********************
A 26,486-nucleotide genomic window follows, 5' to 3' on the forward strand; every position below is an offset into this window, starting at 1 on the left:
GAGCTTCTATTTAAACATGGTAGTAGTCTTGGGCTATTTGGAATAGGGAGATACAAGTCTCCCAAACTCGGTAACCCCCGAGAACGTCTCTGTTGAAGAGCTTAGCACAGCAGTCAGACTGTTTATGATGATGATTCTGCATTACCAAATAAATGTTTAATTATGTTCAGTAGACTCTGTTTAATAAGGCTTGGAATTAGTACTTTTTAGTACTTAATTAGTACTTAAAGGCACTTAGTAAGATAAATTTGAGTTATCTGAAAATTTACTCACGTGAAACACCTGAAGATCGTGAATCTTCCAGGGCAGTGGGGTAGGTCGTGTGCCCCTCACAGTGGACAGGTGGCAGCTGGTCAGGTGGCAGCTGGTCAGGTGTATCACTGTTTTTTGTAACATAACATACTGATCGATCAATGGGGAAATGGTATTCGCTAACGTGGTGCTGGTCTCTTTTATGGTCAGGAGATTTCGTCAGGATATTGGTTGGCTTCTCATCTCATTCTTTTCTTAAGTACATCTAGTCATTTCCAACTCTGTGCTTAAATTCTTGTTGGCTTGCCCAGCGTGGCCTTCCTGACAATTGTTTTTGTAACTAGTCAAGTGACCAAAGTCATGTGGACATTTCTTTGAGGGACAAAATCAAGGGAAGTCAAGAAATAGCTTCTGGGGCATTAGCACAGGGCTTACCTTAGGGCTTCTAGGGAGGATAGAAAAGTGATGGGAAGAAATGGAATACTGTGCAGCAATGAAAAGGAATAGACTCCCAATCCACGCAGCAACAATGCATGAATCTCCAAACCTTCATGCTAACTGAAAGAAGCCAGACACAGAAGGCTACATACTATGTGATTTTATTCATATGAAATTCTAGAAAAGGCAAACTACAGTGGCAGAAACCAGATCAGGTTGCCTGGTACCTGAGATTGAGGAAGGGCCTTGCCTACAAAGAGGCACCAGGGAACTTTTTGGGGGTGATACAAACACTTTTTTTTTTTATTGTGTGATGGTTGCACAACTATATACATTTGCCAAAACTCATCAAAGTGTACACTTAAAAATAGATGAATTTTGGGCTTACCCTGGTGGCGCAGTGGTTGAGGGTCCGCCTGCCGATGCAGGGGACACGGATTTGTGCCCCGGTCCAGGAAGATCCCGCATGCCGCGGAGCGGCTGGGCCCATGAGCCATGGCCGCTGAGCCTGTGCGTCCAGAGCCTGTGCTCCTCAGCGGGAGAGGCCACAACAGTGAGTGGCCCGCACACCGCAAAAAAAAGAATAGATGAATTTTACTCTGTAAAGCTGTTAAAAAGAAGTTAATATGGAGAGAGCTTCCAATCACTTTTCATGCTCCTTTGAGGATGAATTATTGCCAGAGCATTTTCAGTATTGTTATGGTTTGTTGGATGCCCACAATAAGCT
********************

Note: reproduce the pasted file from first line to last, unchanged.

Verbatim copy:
A 26,486-nucleotide genomic window follows, 5' to 3' on the forward strand; every position below is an offset into this window, starting at 1 on the left:
GAGCTTCTATTTAAACATGGTAGTAGTCTTGGGCTATTTGGAATAGGGAGATACAAGTCTCCCAAACTCGGTAACCCCCGAGAACGTCTCTGTTGAAGAGCTTAGCACAGCAGTCAGACTGTTTATGATGATGATTCTGCATTACCAAATAAATGTTTAATTATGTTCAGTAGACTCTGTTTAATAAGGCTTGGAATTAGTACTTTTTAGTACTTAATTAGTACTTAAAGGCACTTAGTAAGATAAATTTGAGTTATCTGAAAATTTACTCACGTGAAACACCTGAAGATCGTGAATCTTCCAGGGCAGTGGGGTAGGTCGTGTGCCCCTCACAGTGGACAGGTGGCAGCTGGTCAGGTGGCAGCTGGTCAGGTGTATCACTGTTTTTTGTAACATAACATACTGATCGATCAATGGGGAAATGGTATTCGCTAACGTGGTGCTGGTCTCTTTTATGGTCAGGAGATTTCGTCAGGATATTGGTTGGCTTCTCATCTCATTCTTTTCTTAAGTACATCTAGTCATTTCCAACTCTGTGCTTAAATTCTTGTTGGCTTGCCCAGCGTGGCCTTCCTGACAATTGTTTTTGTAACTAGTCAAGTGACCAAAGTCATGTGGACATTTCTTTGAGGGACAAAATCAAGGGAAGTCAAGAAATAGCTTCTGGGGCATTAGCACAGGGCTTACCTTAGGGCTTCTAGGGAGGATAGAAAAGTGATGGGAAGAAATGGAATACTGTGCAGCAATGAAAAGGAATAGACTCCCAATCCACGCAGCAACAATGCATGAATCTCCAAACCTTCATGCTAACTGAAAGAAGCCAGACACAGAAGGCTACATACTATGTGATTTTATTCATATGAAATTCTAGAAAAGGCAAACTACAGTGGCAGAAACCAGATCAGGTTGCCTGGTACCTGAGATTGAGGAAGGGCCTTGCCTACAAAGAGGCACCAGGGAACTTTTTGGGGGTGATACAAACACTTTTTTTTTTTATTGTGTGATGGTTGCACAACTATATACATTTGCCAAAACTCATCAAAGTGTACACTTAAAAATAGATGAATTTTGGGCTTACCCTGGTGGCGCAGTGGTTGAGGGTCCGCCTGCCGATGCAGGGGACACGGATTTGTGCCCCGGTCCAGGAAGATCCCGCATGCCGCGGAGCGGCTGGGCCCATGAGCCATGGCCGCTGAGCCTGTGCGTCCAGAGCCTGTGCTCCTCAGCGGGAGAGGCCACAACAGTGAGTGGCCCGCACACCGCAAAAAAAAGAATAGATGAATTTTACTCTGTAAAGCTGTTAAAAAGAAGTTAATATGGAGAGAGCTTCCAATCACTTTTCATGCTCCTTTGAGGATGAATTATTGCCAGAGCATTTTCAGTATTGTTATGGTTTGTTGGATGCCCACAATAAGCT